Last time I checked their Top 50 listed a round trip flight from Boston to Dublin, Ireland for $370… Nice!

For Airfarewatchdog’s UK site CLICK HERE

3. Farecompare

This is one of the new breed of automated fare comparison and alert systems and is my first choice for keeping track of fares between two specific cities. The fare alert sign up procedure is extremely clear and easy to use:

Go to and run a search for a city pair, when the results appear click on the “Alert Me on Price Drops” link in the right hand “Quick Links” menu, Farecompare will display the following pop-up…

Click on the “Monitor my trip!” button.  It’s that simple! You can sign up for as many individual city pair alerts as you like and chose to have FareCompare alert you when the price drops, rises or both.

Farecompare gets its data from a company called ATPCO, which processes fares from the airline computer systems and delivers them to travel agencies up to three times a day, so FareCompare’s automated system offers faster response times than the human-centric sites listed above. Emails go out as soon as lowered fares hit the databases.

4. Priceline

Priceline has a nice email alert system, but signing up is a bit of a pain in the ass. Instead of simply clicking on a button after finding a specific fare, as is the case with FareCompare, you have to perform the following steps:

  • 1. Go to Priceline’s home page and in the top-most menu to the right hover your mouse over the “sign in” link, then pull down to “register”
  • 2. The registration page will ask you for quite a bit of information, fill it out and click “register”
  • 3. On the next page go back to the top-most menu and hover your mouse over the “my profile” link.  Drag down and choose “deal preferences”. Since you are not officially signed in yet, the next page will ask you for your email address and security question that you specified in the registration process. Fill ’em in, press enter…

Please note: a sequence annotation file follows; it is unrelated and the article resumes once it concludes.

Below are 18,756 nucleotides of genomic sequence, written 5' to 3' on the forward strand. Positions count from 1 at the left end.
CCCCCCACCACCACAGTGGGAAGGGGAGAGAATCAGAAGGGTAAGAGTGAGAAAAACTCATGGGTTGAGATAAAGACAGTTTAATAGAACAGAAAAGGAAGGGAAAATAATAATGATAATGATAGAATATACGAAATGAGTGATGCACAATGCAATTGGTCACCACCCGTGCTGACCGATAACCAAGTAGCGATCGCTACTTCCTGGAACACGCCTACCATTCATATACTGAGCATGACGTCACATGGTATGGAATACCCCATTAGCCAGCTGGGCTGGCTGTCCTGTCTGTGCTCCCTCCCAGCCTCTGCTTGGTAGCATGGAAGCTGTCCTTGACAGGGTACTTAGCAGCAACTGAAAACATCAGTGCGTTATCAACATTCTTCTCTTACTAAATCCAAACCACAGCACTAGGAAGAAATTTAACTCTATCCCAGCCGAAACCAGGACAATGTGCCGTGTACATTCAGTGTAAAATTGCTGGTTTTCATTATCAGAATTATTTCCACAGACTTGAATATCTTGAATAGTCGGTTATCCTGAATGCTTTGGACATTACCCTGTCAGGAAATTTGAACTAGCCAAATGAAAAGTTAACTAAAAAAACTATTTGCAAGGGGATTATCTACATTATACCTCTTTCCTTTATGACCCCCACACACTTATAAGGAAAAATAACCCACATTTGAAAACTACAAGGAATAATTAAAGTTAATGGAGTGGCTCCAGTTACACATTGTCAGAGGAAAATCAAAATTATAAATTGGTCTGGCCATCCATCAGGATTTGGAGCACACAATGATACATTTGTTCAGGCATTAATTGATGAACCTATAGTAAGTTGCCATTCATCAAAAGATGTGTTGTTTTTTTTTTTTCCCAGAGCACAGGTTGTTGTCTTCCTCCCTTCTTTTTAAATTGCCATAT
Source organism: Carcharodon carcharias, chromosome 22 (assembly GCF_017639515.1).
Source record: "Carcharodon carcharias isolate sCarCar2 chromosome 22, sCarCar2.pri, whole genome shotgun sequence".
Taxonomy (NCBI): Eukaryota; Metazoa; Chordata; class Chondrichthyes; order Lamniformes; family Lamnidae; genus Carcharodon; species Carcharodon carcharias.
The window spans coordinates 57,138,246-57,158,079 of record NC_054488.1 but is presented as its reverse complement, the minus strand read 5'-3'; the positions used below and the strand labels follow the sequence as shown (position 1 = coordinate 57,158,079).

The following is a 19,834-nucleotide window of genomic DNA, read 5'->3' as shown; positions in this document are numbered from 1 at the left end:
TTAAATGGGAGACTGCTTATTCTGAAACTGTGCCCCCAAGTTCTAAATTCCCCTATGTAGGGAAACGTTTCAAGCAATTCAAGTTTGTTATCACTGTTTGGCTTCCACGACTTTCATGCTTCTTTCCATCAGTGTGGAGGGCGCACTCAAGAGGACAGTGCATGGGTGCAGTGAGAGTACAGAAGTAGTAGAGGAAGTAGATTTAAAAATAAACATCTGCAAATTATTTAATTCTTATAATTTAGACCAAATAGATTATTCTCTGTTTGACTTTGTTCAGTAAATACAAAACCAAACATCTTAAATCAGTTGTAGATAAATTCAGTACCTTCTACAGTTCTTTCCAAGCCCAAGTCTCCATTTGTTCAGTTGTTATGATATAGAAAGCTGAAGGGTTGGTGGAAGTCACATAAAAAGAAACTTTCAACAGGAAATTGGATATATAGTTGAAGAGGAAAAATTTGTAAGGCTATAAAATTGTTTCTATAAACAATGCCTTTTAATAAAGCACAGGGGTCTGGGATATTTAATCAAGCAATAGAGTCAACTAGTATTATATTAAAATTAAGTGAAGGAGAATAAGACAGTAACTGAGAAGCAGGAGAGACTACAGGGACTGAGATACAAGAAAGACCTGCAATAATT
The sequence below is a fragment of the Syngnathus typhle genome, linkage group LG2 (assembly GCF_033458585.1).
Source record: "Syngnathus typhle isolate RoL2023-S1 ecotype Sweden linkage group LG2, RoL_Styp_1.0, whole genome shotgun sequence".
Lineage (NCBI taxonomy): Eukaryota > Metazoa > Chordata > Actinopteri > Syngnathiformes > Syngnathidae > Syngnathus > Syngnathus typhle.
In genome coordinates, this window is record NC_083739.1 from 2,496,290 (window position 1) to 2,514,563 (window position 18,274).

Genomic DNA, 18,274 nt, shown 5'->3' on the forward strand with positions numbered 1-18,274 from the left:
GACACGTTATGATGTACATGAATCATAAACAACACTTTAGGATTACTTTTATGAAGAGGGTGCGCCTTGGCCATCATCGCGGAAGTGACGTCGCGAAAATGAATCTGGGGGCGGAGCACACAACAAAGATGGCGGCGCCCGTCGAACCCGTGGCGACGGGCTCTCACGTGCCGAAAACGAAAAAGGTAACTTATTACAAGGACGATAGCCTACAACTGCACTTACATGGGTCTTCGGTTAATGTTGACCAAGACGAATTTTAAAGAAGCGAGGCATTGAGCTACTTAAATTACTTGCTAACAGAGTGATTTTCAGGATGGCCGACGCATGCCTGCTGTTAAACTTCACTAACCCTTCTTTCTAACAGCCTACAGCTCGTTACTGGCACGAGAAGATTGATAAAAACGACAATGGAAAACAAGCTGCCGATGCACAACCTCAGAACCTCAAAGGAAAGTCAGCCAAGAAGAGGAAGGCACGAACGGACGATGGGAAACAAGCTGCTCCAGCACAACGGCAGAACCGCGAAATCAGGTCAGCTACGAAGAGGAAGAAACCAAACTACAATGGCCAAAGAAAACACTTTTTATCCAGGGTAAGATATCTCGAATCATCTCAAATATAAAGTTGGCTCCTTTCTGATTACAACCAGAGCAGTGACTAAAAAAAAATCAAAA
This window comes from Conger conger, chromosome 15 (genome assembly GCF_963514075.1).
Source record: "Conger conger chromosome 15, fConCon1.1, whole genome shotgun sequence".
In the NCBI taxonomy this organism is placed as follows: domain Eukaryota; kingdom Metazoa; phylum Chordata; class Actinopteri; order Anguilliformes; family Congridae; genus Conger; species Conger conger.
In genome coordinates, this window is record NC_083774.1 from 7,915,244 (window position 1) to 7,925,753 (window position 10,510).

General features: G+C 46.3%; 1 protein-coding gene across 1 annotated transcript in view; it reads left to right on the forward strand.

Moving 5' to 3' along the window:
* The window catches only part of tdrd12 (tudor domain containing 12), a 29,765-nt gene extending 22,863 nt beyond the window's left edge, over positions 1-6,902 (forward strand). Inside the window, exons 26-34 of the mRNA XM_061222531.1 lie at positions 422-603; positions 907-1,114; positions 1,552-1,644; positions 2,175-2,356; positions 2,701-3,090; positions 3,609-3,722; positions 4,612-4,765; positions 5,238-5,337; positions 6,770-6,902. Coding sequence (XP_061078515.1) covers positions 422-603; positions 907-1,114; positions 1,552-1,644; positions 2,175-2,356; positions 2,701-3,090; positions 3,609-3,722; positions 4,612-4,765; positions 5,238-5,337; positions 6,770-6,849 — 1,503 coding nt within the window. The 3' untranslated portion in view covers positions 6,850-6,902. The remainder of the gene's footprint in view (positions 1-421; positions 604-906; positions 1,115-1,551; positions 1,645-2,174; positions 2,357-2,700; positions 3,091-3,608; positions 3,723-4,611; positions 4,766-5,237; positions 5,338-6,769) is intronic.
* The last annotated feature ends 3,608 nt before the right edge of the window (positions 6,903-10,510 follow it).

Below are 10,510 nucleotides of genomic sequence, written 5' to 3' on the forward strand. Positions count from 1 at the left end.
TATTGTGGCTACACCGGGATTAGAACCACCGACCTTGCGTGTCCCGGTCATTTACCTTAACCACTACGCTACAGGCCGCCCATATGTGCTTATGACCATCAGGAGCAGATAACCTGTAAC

• 4. This should take you to the “deal preferences” page which looks a little something like this:
  • 5. Phew! Now you can actually start choosing the options for your email alerts. You’ll be able to figure this next part out with a bit of fiddling. Note that you’ll have to choose the “international” option under the destination drop down box to access countries outside the USA. It took me a minute to figure this one out.

I know it’s alot of work, but Priceline has some of the best day-to day-fares on the net, so it stands to reason they would have some pretty good “deal fares” too.


This site is best known for predicting if an airfare on a particular route is going to go up, go down, or stay the same over a period of time. But it also offers a lightning fast alert system.  I usually receive my price updates from Farecast several hours before Farecompares. Farecast uses airfare data from ITA Software, which, according to some expert, is more accurate than he data that Farecompare uses.

While Farecast is great for keeping track of specific travel itineraries, their “travel deal” emails are rather limited. The sign up process is simple, but lacks the options provided by Farecompare and Priceline.

For a more comprehensive listing of deals you’ll have to go to Farecast’s website which offers some unique features like the aforementioned price tracking feature. (see green arrows to left)

Now, go find some cheap fares!

About the Author

CM Burns
CM Burns
CM Burns has been a music video director, a cameraman for Nat Geo, has recorded ancient Tibetan chants in India and swum with whales in Baja, California. Currently living in the Philippines you will find him anywhere Adventure happens.
CM Burns
CM Burns
CM Burns has been a music video director, a cameraman for Nat Geo, has recorded ancient Tibetan chants in India and swum with whales in Baja, California. Currently living in the Philippines you will find him anywhere Adventure happens.